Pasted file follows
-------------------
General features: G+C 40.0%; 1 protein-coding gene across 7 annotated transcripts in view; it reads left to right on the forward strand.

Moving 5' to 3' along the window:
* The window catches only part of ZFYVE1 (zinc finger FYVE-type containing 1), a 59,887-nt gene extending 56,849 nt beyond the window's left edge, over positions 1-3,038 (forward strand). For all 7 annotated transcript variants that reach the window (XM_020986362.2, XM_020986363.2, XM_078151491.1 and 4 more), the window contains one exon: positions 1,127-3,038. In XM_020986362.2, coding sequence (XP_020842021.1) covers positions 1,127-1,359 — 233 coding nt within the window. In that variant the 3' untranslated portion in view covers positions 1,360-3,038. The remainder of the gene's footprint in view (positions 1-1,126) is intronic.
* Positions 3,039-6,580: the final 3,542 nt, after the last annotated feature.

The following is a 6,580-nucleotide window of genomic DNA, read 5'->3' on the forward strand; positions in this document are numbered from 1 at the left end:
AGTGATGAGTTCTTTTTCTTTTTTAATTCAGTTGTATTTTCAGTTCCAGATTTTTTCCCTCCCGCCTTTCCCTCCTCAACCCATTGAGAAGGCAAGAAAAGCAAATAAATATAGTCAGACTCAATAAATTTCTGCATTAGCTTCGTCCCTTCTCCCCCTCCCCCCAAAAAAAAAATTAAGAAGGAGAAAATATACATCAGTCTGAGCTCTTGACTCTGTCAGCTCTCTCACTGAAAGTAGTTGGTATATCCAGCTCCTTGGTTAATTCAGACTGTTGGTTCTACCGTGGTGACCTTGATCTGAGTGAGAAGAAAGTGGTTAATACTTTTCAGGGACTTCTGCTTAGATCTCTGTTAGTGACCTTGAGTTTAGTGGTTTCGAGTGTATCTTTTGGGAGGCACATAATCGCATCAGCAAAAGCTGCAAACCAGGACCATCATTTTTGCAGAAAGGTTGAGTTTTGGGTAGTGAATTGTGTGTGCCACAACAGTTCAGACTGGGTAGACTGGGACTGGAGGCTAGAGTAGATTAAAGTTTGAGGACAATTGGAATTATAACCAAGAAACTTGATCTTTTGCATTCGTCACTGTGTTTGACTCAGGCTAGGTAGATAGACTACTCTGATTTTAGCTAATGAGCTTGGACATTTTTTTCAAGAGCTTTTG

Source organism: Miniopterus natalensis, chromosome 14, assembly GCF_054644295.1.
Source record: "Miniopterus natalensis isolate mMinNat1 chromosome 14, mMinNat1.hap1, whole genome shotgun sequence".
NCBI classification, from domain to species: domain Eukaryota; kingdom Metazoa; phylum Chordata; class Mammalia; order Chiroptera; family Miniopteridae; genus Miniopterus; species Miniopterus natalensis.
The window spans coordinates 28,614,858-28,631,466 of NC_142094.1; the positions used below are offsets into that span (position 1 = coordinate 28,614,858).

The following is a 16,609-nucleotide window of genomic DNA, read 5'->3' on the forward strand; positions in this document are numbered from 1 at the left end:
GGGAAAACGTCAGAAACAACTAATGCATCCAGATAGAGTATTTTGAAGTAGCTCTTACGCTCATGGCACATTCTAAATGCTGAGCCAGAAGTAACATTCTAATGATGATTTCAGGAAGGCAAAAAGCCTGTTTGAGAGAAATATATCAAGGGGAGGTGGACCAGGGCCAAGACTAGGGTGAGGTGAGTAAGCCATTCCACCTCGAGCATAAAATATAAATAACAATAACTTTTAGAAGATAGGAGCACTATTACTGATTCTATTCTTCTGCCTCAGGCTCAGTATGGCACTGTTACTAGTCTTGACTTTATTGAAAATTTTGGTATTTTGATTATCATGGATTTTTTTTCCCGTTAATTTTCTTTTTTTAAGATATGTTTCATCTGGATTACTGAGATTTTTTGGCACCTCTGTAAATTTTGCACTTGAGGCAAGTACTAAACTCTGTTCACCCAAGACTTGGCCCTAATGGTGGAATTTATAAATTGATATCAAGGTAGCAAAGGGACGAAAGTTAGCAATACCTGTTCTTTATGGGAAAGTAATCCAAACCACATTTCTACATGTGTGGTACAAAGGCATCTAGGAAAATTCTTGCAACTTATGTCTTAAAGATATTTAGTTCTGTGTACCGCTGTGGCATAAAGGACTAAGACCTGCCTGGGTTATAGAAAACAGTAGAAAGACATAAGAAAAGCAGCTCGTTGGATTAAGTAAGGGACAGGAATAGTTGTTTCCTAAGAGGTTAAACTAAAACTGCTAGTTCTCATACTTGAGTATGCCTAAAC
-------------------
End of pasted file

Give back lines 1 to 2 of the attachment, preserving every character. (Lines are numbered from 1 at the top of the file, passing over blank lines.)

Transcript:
General features: G+C 40.0%; 1 protein-coding gene across 7 annotated transcripts in view; it reads left to right on the forward strand.

Moving 5' to 3' along the window: